Forestry exports to grow by 8% this year, driven by sales to the U.S. and China: EDC

Forestry exports from British Columbia are expected to grow 15% this year and another 10% in 2015, according to a May 13 Export Development Canada ...

Forestry exports from British Columbia are expected to grow 15% this year and another 10% in 2015, according to a May 13 Export Development Canada (EDC) forecast released May 13.

This increase will be driven by lumber exports, which are expected to increase 15% in 2014 and a further 10% in 2015.

In addition, the lower Canadian dollar will provide a leg up to pulp and paper sales. 

“In between the United States housing sector recovery and growing demand from China, B.C.’s lumber sector will be scarcely able to meet demand,” said EDC chief economist Peter Hall. “The sector’s ability to overcome those capacity constraints will be key to export growth in this sector.

“Chinese demand alone could grow to over $600 million annually.”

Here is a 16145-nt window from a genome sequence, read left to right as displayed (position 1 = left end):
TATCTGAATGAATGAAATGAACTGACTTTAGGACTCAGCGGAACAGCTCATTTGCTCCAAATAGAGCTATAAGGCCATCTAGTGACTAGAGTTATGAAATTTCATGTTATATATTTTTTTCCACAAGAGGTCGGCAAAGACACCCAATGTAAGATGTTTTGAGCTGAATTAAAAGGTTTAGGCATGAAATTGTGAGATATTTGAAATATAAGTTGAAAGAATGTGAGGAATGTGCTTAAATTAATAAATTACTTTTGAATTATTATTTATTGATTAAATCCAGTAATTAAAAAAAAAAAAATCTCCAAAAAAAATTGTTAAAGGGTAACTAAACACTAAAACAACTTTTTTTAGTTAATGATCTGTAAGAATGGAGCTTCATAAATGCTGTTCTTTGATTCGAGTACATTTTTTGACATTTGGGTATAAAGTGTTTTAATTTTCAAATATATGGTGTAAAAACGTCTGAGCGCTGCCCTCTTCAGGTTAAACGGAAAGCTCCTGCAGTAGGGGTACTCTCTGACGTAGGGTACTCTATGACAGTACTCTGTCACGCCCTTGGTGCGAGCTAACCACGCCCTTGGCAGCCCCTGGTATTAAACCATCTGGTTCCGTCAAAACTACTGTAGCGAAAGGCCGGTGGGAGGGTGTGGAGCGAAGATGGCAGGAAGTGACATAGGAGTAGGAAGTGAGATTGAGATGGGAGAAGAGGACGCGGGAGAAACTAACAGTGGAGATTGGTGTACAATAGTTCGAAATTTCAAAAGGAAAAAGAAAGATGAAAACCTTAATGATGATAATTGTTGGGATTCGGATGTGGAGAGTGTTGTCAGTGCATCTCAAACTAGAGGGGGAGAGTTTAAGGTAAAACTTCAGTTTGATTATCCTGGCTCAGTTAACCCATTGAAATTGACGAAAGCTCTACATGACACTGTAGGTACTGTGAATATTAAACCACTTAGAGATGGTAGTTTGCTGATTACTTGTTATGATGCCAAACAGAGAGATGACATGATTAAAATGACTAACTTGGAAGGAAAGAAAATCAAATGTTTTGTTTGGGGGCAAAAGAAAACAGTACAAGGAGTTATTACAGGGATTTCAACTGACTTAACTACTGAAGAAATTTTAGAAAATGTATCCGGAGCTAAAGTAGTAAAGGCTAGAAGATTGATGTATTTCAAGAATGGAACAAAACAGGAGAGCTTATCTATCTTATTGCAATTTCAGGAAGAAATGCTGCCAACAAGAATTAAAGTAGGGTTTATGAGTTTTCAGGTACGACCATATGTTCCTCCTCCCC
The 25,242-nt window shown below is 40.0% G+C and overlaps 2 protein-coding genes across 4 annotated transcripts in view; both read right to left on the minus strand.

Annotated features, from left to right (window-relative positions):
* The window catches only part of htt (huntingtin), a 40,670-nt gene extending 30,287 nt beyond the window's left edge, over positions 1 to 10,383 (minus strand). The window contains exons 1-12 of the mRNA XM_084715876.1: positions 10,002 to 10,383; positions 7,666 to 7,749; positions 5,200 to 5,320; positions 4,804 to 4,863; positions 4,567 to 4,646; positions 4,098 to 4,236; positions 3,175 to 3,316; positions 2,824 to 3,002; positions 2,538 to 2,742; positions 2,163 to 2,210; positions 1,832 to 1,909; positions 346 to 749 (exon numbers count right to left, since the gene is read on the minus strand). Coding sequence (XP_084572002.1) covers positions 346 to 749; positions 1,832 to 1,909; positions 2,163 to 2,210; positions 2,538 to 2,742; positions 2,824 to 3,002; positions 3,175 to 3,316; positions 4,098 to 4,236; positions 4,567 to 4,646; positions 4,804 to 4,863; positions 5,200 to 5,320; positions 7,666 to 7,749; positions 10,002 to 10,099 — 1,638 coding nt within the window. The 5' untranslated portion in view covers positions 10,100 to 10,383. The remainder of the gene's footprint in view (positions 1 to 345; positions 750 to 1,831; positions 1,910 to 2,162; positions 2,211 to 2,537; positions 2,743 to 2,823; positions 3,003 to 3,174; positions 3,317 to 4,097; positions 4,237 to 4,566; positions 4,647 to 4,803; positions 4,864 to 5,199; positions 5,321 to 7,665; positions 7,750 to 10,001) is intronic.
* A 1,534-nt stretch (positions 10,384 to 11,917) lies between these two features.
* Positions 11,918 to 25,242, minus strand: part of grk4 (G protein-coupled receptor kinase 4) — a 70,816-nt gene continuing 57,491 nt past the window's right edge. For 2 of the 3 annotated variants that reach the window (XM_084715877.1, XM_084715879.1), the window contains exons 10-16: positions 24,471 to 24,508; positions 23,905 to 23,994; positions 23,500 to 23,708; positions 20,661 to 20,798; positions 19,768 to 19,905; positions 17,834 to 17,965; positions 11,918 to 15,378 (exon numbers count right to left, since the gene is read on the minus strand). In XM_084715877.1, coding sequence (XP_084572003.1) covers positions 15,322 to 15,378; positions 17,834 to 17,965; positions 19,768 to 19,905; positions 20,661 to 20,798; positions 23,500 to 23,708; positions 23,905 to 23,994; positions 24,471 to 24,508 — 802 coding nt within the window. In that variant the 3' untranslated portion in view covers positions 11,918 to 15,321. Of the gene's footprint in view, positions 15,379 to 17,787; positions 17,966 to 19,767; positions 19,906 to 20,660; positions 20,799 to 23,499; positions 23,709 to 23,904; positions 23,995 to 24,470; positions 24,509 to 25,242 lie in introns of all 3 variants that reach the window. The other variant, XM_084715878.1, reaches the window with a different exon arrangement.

Housing starts in the U.S. are expected to surpass 1 million for the first time since 2008. This year should see 1.2 million starts, the report said, and 2015 will reach 1.4 million.

This would mean good news for Western Canada’s forestry companies, which saw a difficult first quarter in 2014 due to weather and disruptions caused by the truckers’ strike.

Supply will likely be an issue, however, over the next year. As well, 2014 is expected to see mill closures.

“While demand for lumber products is expected to be robust, fibre supply constraints from damage caused by the mountain pine beetle are starting to hit the forest sector in British Columbia,” the report said. “Mills in Houston and Quesnel, British Columbia, are expected to close by mid-2014 due to a lack of timber supply.

“More closings are expected in the medium term which will reduce the volume of British Columbia’s lumber exports, but increase prices, just as demand is growing.”

Total exports in all sectors are expected grow 8% this year and another 7% in 2015.

Other sectors that will see growth, Hall said, were the agri-food and hydroelectric power sectors, both expected to see a 30% jump. These sectors comprise between 4-5% of the province’s total exports.

Forestry exports make up 35% of all of B.C.’s exports – the largest single sector in the province.


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